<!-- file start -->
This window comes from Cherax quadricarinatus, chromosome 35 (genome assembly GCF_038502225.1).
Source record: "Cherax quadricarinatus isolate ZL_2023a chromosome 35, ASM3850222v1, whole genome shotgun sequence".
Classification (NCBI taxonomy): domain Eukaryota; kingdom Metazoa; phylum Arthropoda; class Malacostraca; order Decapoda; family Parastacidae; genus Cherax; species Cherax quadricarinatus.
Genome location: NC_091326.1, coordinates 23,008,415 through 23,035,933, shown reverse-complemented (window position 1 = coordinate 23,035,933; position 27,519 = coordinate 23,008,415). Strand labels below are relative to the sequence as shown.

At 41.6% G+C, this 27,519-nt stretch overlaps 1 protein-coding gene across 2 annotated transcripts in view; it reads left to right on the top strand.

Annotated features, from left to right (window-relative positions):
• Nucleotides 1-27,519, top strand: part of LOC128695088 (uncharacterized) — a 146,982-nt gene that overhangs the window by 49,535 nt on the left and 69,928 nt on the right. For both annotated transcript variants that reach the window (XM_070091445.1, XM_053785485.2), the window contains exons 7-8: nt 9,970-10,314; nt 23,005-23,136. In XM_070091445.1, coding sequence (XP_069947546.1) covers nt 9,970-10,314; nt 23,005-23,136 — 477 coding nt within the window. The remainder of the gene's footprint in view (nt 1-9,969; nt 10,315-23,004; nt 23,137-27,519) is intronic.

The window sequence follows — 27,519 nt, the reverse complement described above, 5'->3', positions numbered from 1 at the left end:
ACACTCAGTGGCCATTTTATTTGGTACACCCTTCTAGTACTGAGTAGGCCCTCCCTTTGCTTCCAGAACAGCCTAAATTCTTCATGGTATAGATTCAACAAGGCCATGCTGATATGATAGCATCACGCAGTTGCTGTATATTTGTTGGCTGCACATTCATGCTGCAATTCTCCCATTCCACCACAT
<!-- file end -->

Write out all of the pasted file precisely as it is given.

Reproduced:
This window comes from Cherax quadricarinatus, chromosome 35 (genome assembly GCF_038502225.1).
Source record: "Cherax quadricarinatus isolate ZL_2023a chromosome 35, ASM3850222v1, whole genome shotgun sequence".
Classification (NCBI taxonomy): domain Eukaryota; kingdom Metazoa; phylum Arthropoda; class Malacostraca; order Decapoda; family Parastacidae; genus Cherax; species Cherax quadricarinatus.
Genome location: NC_091326.1, coordinates 23,008,415 through 23,035,933, shown reverse-complemented (window position 1 = coordinate 23,035,933; position 27,519 = coordinate 23,008,415). Strand labels below are relative to the sequence as shown.

At 41.6% G+C, this 27,519-nt stretch overlaps 1 protein-coding gene across 2 annotated transcripts in view; it reads left to right on the top strand.

Annotated features, from left to right (window-relative positions):
• Nucleotides 1-27,519, top strand: part of LOC128695088 (uncharacterized) — a 146,982-nt gene that overhangs the window by 49,535 nt on the left and 69,928 nt on the right. For both annotated transcript variants that reach the window (XM_070091445.1, XM_053785485.2), the window contains exons 7-8: nt 9,970-10,314; nt 23,005-23,136. In XM_070091445.1, coding sequence (XP_069947546.1) covers nt 9,970-10,314; nt 23,005-23,136 — 477 coding nt within the window. The remainder of the gene's footprint in view (nt 1-9,969; nt 10,315-23,004; nt 23,137-27,519) is intronic.

The window sequence follows — 27,519 nt, the reverse complement described above, 5'->3', positions numbered from 1 at the left end:
ACACTCAGTGGCCATTTTATTTGGTACACCCTTCTAGTACTGAGTAGGCCCTCCCTTTGCTTCCAGAACAGCCTAAATTCTTCATGGTATAGATTCAACAAGGCCATGCTGATATGATAGCATCACGCAGTTGCTGTATATTTGTTGGCTGCACATTCATGCTGCAATTCTCCCATTCCACCACAT